Lake Summit dam
The hydroelectric dam was built in 1920-21 to supply electricity to the Green River Manufacturing Company for their mill in Tuxedo. The plant and the lake were sold to Duke Power Co. in 1927, and its successor, Duke Energy, still currently owns the plant.

A short distance away, some girls were having fun with a rope swing.
Rope swing fun - 1
The girl holding the rope needed some convincing to take the plunge, but she eventually came around.
Rope swing fun - 2
I began paddling back to the boat ramp, but I found the going rather slow. My arms had become rather fatigued by now, and the wake from the numerous boaters also slowed me down. I rested a few times along the way, and I used that down time to snack on the granola I brought along.

I circled once around Rabbit Island, where two people were hanging out chatting, before heading back to the boat ramp.
Rabbit Island
When I made it back to the boat ramp area, some folks were busy launching their boats, so I had to wait a few minutes before I could head back in.
Journey's End
I recorded my track on a phone I use just as a GPS tracker and media player.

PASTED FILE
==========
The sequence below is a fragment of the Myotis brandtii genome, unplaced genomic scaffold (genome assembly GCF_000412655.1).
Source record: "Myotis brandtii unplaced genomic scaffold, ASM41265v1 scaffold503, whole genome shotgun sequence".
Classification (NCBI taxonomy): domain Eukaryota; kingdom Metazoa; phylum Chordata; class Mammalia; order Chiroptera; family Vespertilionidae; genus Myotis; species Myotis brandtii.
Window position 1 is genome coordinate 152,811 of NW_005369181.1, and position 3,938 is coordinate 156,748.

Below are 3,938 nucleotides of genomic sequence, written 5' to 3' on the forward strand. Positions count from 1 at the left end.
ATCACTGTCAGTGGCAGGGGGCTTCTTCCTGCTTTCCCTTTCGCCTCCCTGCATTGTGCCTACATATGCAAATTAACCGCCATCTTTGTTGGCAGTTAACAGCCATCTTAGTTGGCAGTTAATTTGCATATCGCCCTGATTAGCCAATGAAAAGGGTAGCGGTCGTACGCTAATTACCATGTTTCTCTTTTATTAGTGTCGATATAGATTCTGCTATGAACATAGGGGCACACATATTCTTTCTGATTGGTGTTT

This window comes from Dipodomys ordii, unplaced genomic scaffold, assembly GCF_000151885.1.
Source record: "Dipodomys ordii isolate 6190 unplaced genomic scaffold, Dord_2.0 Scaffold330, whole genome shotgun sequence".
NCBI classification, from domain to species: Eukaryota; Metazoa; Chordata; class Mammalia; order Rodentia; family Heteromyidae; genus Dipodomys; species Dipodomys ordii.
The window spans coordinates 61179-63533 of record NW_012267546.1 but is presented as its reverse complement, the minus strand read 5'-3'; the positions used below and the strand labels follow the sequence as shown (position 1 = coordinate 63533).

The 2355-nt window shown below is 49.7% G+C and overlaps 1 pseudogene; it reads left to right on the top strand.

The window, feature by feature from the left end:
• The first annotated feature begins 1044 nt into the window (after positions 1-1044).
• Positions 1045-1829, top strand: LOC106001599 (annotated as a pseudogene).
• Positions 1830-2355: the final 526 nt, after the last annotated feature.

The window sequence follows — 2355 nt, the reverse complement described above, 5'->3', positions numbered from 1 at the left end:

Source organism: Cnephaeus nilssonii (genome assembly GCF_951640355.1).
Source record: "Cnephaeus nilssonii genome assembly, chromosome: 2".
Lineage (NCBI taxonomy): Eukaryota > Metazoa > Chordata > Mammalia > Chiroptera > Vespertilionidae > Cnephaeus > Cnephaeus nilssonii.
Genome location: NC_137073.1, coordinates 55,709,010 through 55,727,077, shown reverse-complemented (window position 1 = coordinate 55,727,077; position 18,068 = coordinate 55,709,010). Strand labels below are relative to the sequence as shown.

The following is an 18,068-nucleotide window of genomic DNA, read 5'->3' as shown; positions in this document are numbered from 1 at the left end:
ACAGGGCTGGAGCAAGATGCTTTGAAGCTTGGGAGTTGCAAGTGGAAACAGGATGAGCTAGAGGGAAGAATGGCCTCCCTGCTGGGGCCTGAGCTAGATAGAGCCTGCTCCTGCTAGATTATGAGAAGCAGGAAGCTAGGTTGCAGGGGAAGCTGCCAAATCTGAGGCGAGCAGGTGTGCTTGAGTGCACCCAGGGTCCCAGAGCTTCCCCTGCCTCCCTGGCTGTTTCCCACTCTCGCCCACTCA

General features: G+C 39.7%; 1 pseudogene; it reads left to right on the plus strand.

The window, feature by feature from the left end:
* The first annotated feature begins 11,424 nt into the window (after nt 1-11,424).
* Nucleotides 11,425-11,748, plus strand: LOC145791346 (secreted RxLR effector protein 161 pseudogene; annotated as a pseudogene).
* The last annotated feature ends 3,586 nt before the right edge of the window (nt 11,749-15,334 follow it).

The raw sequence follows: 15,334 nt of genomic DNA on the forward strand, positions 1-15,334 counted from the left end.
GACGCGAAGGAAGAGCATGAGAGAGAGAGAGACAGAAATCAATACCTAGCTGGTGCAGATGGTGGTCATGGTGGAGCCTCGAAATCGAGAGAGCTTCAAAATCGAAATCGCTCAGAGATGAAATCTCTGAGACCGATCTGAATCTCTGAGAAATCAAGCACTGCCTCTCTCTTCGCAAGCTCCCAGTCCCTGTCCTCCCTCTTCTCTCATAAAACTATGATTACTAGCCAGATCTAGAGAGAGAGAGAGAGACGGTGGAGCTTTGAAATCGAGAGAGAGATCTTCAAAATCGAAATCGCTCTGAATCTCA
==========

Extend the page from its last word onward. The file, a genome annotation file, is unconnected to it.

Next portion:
Lake Summit track screenshot
I imported that track into Google MyMaps to produce this map, after adding points for the parking areas and the boat ramp.
It took a few minutes to deflate my kayak and put everything into my car. Somewhere between the lake and home I lost my camera's backup battery. I had put it in a dry bag along with some other things. Perhaps thieves pinched the battery, but left everything else? Clever bastards.

I had a great time exploring the lake. My Intex K1 was rather slow at times, mainly when traveling upstream in the part of the lake with boat traffic. I used an app that announced the speed every few seconds so I wouldn't have to look at the phone. In the calm parts of the lake I could average about 2.5 to 3 mph either upstream or downstream, but could only manage a moving average of about 2 mph while coming back from the trestle.

I still want to visit some waterfalls on Lake Jocassee, possibly next month, possibly with a better kayak, but definitely with a better paddle.

I've uploaded my all photos to an album on Flickr and an album on Google Photos.